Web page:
This Hot Wheels Tesla Cybertruck can be yours for much, much less than a Bitcoin

The Mattel Cybertruck RC car
(Image credit: Mattel/Hot Wheels)

Most of us can’t afford a Tesla Cybertruck. That’s disappointing, because who wouldn’t want to drive around in the world’s first angry triangle car? But there is a solution, thanks to tiny toy car manufacturer Hot Wheels. 

If you missed this the first time around, back at the start of last year Mattel announced that it was creating a remote control Cybertruck that cost $399. It was delayed at the end of 2020 and is now expected to arrive in May this year. 

There’s now a second model though, which will be available on Mattel Creations for just $100 and will include the Cyberquad which you can pop in the truck bed, just like Elon did when Cybertruck debuted. The quad isn’t powered or controllable, but it’s a nifty little prop to go along with the main event. 

The 1:10 model Cybertruck will go on sale this Friday and, like the original version, will be strictly limited in number. It’s able to move at around 12 mph, which is roughly half as quick as the first version, and it will lack the removable shell of the original too. There’s even a fancy controller that’s inspired by the Cybertruck’s wheel, which is a fantastic piece of detail.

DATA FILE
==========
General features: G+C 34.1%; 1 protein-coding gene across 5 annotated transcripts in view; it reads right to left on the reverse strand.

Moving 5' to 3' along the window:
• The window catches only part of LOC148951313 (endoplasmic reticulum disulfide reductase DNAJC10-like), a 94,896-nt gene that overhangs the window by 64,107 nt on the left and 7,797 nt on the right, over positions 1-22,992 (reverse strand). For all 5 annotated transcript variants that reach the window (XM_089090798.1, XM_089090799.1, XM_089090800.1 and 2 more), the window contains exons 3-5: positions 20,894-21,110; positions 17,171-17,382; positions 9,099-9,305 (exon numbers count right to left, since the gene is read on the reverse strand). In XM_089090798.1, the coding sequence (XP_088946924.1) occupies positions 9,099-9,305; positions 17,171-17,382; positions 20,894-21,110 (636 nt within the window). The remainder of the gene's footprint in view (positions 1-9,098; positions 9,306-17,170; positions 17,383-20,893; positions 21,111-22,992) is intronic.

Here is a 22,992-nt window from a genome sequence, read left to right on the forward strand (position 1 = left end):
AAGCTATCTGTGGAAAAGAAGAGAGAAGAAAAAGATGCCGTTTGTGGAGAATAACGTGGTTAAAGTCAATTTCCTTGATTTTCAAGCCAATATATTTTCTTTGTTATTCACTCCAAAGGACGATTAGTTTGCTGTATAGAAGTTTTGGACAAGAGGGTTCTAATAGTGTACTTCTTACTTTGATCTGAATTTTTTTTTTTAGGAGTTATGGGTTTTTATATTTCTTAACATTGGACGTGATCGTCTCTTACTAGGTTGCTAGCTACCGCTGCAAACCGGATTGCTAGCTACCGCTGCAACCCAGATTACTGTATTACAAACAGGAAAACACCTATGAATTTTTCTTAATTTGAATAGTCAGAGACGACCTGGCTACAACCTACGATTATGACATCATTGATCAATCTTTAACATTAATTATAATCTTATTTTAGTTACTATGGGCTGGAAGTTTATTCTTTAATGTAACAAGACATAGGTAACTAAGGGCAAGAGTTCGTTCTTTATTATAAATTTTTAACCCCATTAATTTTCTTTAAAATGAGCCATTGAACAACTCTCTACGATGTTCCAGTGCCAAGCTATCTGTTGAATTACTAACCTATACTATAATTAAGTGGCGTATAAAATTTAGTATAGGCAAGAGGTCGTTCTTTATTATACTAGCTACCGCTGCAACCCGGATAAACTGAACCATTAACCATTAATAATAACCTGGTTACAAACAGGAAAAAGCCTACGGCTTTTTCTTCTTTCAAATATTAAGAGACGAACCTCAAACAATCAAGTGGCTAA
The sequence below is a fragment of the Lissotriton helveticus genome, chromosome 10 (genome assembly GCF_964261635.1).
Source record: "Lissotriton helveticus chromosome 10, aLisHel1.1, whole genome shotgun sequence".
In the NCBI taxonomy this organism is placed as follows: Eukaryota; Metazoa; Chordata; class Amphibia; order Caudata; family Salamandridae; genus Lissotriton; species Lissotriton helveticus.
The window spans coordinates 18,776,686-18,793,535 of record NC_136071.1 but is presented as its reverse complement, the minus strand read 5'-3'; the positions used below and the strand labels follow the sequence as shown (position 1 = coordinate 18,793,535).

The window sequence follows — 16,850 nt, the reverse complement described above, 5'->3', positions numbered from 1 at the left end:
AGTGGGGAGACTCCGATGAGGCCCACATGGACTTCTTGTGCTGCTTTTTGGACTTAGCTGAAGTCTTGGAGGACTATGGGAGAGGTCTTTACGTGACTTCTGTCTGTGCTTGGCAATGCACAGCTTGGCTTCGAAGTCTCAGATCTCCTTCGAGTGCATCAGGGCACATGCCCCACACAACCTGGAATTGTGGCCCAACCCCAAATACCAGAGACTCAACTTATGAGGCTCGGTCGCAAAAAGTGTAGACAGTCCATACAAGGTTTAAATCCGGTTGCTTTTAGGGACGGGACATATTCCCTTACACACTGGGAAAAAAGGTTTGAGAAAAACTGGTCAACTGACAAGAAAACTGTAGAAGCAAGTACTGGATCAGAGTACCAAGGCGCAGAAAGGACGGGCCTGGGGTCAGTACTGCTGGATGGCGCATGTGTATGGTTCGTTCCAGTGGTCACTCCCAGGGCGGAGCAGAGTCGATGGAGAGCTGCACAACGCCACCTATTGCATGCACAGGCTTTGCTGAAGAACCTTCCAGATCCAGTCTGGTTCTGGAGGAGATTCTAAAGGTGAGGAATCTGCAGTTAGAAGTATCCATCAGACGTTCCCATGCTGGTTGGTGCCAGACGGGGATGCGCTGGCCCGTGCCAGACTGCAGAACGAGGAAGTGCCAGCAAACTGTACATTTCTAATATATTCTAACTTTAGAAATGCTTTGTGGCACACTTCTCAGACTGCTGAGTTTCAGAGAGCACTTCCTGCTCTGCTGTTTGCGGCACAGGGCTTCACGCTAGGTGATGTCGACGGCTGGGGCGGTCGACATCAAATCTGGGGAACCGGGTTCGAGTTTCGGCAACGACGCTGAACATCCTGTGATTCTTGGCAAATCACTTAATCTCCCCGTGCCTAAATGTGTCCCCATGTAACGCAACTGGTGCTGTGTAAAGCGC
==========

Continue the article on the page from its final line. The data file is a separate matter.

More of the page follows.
Cnet's Bridget Carey was able to get hands-on with not only the new $100 Hot Wheels Tesla Cybertruck, but also its much more expensive limited edition. Unfortunately, the toy version isn't as rugged as the real stainless steel version.

If you’re hoping to try and buy one, good luck. Sales will open Friday May 21 and you should get delivery in mid-September, all being well. Delivery of the real Cybertruck is much less certain. It will be produced entirely in Tesla’s new Texas facility, which isn’t ready yet. So it could be well over a year before those cars start to ship. 

Ian has been involved in technology journalism since 2007, originally writing about AV hardware back when LCDs and plasma TVs were just gaining popularity. Nearly 15 years on, he remains as excited as ever about how tech can make your life better. Ian is the editor of but has also regularly contributed to Tom's Guide.